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 Selected Research & Readings
 




Immigrants and Visible Minorities: Post-Secondary Education Experiences - Among low-income college students, visible minority immigrants have a dropout rate in the first or second year of 17.1%, as compared to 25.5% (or almost 50% higher in relative terms) for non-immigrant, non-"vismin" students. The authors also find that despite their successes in postsecondary education, visible minorities--whether immigrant or not--are less likely than others to agree that "their faculty is helpful and sympathetic" and fewer say "their school is a place where they feel they belong". (Ross Finnie, Stephen Childs and Andrew Wismer, The MESA Project, November 2010)...

Rising to the Challenge: Hispanic College Graduation Rates as a National Priority - President Barack Obama has called for the United States to reclaim its position as the nation with the highest concentration of adults with postsecondary degrees in the world. Given the changing demographics of the United States, this target cannot be achieved without increasing the rate at which Hispanic students obtain a college degree. In this report, the authors explore the dimensions of this challenge and identify steps that can be taken to help meet this ambitious national goal. (American Enterprise Institute for Public Policy Research, March 2010)...

California Policy Options: To Accelerate Latino Success in Higher Education - In order to remain economically competitive, Californiaís economy will require a more educated workforce than currently exists. In 2005, 31% of Californians 25 and over had a bachelorís degree or higher. A large portion of the demographic growth in California through 2040 will be Latino. However, the educational attainment of Latinos in California is very low. In 2005, only 9% of Latinos 25 and over in California held a bachelorís degree or higher. The purpose of this brief is to offer policy recommendations, based on recent research and discussions, to improve the educational attainment of Californiaís workforce, especially Latinos. The brief proposes policy options to meet three major goals: (1) Ensure that all students and parents understand the long-term benefits of a higher education degree and the steps necessary to prepare for college, (2) Make college affordable for students from all economic backgrounds and (3) Increase the number of Californians ó especially those from underrepresented groups ó who have a postsecondary degree. (Deborah Santiago, Excellencia in Education, December 2006) ...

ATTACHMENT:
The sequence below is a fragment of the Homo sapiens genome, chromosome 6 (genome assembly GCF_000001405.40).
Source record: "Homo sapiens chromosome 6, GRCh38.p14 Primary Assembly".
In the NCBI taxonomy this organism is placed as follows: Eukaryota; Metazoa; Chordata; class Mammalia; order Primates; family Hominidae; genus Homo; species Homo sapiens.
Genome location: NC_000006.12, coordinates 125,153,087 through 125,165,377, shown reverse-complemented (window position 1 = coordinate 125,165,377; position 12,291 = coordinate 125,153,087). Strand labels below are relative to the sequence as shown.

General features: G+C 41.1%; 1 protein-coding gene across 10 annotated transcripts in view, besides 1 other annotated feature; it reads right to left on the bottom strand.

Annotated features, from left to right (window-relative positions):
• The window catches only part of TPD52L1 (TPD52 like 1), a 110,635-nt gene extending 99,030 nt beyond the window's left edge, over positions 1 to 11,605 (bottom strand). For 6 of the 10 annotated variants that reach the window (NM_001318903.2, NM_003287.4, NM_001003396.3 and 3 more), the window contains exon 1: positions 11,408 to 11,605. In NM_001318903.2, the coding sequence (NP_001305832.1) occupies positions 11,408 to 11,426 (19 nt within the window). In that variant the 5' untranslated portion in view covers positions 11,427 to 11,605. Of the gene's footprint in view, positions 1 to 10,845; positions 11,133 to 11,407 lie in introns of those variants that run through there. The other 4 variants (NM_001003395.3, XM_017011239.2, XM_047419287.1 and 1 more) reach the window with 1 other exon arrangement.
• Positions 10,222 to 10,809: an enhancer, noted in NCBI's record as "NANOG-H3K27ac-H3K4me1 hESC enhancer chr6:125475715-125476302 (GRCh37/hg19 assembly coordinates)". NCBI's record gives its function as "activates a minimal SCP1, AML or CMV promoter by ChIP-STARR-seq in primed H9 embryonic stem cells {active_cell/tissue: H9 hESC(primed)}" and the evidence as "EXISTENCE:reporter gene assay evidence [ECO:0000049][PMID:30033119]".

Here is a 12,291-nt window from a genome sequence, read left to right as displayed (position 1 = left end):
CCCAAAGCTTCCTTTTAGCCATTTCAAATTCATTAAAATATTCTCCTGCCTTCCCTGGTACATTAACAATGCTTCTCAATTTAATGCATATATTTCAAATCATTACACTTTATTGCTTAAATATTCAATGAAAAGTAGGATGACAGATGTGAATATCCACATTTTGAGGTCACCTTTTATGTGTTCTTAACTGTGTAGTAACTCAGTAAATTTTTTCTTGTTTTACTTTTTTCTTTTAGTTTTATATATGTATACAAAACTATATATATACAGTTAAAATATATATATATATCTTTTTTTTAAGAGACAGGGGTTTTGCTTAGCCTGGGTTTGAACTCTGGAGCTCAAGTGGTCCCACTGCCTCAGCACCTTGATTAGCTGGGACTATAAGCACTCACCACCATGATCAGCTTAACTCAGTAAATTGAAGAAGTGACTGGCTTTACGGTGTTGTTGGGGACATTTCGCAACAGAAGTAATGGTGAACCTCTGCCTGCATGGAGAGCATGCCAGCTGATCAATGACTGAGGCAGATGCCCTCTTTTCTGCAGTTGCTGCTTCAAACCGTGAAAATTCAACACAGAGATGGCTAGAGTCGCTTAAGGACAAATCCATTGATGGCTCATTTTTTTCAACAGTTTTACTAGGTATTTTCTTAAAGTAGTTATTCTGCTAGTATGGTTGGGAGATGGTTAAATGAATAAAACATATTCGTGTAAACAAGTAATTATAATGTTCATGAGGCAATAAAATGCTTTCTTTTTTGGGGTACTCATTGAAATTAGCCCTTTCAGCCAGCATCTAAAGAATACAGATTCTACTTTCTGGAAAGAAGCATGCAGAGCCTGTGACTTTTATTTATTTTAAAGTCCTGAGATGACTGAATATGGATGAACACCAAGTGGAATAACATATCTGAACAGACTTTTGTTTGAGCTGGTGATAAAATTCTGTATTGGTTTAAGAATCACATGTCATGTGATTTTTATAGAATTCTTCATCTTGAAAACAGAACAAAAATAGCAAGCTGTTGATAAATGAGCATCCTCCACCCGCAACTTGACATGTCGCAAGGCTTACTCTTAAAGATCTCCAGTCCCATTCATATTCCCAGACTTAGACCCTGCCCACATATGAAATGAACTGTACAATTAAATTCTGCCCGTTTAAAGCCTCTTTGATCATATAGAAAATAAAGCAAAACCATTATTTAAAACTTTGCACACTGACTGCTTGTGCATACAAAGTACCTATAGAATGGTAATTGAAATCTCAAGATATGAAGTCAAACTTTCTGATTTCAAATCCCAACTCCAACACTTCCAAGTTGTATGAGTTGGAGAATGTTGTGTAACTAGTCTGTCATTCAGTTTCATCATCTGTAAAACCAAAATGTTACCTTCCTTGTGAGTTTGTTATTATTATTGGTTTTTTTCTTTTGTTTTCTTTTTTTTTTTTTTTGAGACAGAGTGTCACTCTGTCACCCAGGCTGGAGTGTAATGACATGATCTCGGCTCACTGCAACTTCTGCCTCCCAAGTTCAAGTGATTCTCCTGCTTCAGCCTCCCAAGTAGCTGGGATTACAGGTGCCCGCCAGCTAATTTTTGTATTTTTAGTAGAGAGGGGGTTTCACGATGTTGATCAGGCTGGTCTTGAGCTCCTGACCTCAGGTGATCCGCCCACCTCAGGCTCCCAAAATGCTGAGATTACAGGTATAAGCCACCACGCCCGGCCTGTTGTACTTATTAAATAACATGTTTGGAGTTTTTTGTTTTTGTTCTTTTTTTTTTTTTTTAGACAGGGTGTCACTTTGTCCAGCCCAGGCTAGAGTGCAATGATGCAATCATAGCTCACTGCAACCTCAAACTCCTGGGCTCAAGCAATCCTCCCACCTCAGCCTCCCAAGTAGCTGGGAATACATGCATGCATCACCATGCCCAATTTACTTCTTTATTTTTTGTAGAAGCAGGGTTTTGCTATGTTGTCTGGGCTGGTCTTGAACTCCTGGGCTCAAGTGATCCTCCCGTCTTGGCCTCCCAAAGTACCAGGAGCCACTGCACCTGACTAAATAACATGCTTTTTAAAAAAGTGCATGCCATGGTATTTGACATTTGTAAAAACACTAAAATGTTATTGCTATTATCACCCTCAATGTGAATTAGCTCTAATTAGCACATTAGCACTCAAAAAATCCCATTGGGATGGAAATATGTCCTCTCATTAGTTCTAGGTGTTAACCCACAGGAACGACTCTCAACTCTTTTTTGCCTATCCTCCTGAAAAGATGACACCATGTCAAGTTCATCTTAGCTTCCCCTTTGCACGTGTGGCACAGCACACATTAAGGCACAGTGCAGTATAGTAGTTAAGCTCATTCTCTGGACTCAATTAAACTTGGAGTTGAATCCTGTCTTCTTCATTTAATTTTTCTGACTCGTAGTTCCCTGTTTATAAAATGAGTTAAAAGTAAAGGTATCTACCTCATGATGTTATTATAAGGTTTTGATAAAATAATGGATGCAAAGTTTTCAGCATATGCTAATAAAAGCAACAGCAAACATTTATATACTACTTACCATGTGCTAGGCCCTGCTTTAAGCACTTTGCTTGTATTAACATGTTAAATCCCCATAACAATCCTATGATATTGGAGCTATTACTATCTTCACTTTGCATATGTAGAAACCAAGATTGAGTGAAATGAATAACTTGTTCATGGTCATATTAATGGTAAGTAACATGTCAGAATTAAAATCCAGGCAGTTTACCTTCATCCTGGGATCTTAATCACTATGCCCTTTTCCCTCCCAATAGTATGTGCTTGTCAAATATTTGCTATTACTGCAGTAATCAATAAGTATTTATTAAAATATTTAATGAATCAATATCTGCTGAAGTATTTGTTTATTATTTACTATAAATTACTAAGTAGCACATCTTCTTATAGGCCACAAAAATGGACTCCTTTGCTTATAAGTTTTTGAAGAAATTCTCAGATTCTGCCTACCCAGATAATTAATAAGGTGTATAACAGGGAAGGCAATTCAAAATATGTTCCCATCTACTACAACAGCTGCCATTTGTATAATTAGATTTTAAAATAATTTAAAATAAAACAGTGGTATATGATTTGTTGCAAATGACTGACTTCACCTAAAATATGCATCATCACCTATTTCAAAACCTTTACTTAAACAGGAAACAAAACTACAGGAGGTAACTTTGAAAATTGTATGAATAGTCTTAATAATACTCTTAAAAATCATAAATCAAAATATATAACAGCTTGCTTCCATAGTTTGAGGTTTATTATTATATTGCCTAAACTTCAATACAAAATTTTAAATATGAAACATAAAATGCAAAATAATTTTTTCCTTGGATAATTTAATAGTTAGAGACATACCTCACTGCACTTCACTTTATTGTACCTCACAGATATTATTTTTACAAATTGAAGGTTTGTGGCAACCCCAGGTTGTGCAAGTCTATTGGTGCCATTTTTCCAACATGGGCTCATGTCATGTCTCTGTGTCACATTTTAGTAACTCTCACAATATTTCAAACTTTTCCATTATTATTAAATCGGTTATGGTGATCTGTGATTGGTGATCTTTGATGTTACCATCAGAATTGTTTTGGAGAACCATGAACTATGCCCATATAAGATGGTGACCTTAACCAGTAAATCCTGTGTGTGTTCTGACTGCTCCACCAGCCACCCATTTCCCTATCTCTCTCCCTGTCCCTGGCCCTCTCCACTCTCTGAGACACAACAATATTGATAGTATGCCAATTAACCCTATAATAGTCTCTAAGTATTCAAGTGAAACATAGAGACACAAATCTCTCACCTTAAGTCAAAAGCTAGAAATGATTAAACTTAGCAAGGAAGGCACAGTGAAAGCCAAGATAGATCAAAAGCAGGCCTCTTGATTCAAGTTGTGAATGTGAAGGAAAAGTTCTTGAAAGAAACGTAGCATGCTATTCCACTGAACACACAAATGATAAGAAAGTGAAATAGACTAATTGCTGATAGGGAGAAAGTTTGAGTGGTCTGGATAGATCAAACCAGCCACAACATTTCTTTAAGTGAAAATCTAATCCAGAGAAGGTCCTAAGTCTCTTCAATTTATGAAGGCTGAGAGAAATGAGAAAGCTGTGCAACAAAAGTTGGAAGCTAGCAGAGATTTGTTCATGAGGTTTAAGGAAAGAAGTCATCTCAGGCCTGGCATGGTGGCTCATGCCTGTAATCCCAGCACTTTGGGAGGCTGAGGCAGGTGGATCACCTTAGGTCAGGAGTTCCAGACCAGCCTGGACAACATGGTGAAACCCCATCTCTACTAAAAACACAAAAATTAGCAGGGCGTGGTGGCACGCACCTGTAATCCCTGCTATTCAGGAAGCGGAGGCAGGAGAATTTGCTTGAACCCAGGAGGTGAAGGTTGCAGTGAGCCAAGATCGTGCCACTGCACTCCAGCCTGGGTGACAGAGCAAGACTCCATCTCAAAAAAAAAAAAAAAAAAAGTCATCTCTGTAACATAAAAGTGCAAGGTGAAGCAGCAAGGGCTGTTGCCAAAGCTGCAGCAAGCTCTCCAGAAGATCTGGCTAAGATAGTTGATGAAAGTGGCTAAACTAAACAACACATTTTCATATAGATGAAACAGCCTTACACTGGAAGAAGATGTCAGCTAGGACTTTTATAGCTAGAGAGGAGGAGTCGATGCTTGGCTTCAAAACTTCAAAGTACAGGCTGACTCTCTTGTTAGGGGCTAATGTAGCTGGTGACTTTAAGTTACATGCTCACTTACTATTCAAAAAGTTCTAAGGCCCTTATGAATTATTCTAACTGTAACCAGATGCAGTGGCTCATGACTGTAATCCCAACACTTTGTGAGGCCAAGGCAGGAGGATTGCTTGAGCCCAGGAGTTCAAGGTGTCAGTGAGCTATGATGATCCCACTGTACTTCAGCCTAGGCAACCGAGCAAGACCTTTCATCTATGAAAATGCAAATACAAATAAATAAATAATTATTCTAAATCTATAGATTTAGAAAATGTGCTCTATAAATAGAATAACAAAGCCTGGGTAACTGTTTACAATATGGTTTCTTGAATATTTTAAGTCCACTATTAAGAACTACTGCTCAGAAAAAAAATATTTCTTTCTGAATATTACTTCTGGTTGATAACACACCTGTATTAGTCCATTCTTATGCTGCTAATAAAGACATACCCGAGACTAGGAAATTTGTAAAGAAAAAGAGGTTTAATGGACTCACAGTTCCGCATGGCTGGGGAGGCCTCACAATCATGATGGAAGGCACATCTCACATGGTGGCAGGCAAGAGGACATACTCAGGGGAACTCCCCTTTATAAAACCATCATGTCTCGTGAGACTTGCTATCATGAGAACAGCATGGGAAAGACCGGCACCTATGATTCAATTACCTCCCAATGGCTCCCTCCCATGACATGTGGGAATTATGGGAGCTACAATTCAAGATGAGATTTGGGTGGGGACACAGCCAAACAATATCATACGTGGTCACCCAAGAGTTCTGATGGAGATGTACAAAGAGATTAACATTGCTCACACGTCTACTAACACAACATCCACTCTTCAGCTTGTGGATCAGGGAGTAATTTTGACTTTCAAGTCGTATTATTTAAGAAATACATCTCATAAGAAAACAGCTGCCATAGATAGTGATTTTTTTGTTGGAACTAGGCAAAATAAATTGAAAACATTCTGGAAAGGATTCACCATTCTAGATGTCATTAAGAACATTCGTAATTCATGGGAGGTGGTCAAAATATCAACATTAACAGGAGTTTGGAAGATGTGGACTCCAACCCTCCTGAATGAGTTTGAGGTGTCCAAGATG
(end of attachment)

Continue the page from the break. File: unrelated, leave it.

Inventing Hispanic-Serving Institutions: The Basics - Almost half of all Latino students in higher education are enrolled in just 6% of the institutions of higher education in the United States. This concentration of Latino enrollment in higher education was first recognized by educators and policymakers in the 1980s and contributed to the invention of a new construct, which came to be known as Hispanic-Serving Institutions (HSIs). This report serves as a primer on the conditions and history behind their invention, the processes for identification and the general institutional characteristics of HSIs. It also offers an overview of how these institutions are contributing to Latino student success. Also available online is a brief fact sheet. (Deborah A. Santiago, Excelencia in Education, March 2006)...

Latino High School Students and Baccalaureate Graduates - The second in a three-part series of the Latino Students and the Educational Pipeline study, this report examines the primary differences between Latino and white students who have completed a bachelorís degree and other levels of education. The report details background characteristics, preparation for postsecondary education and employment outcomes. Findings include: (1) 43% of Hispanic bachelor's completers had parents with a bachelor's degree or higher, compared to 56% of white students; (2) Hispanic bachelor's completers earned on average a 3.1 gradepoint average in high school, compared to 3.2 for white students; and (3) Hispanic bachelor's degree completers earned an average of $24,810 a year, compared to $28,938 for white students. (Watson Scott Swail, Alberto F. Cabrera, Chul Lee and Adriane Williams, Educational Policy Institute, April 2005)...


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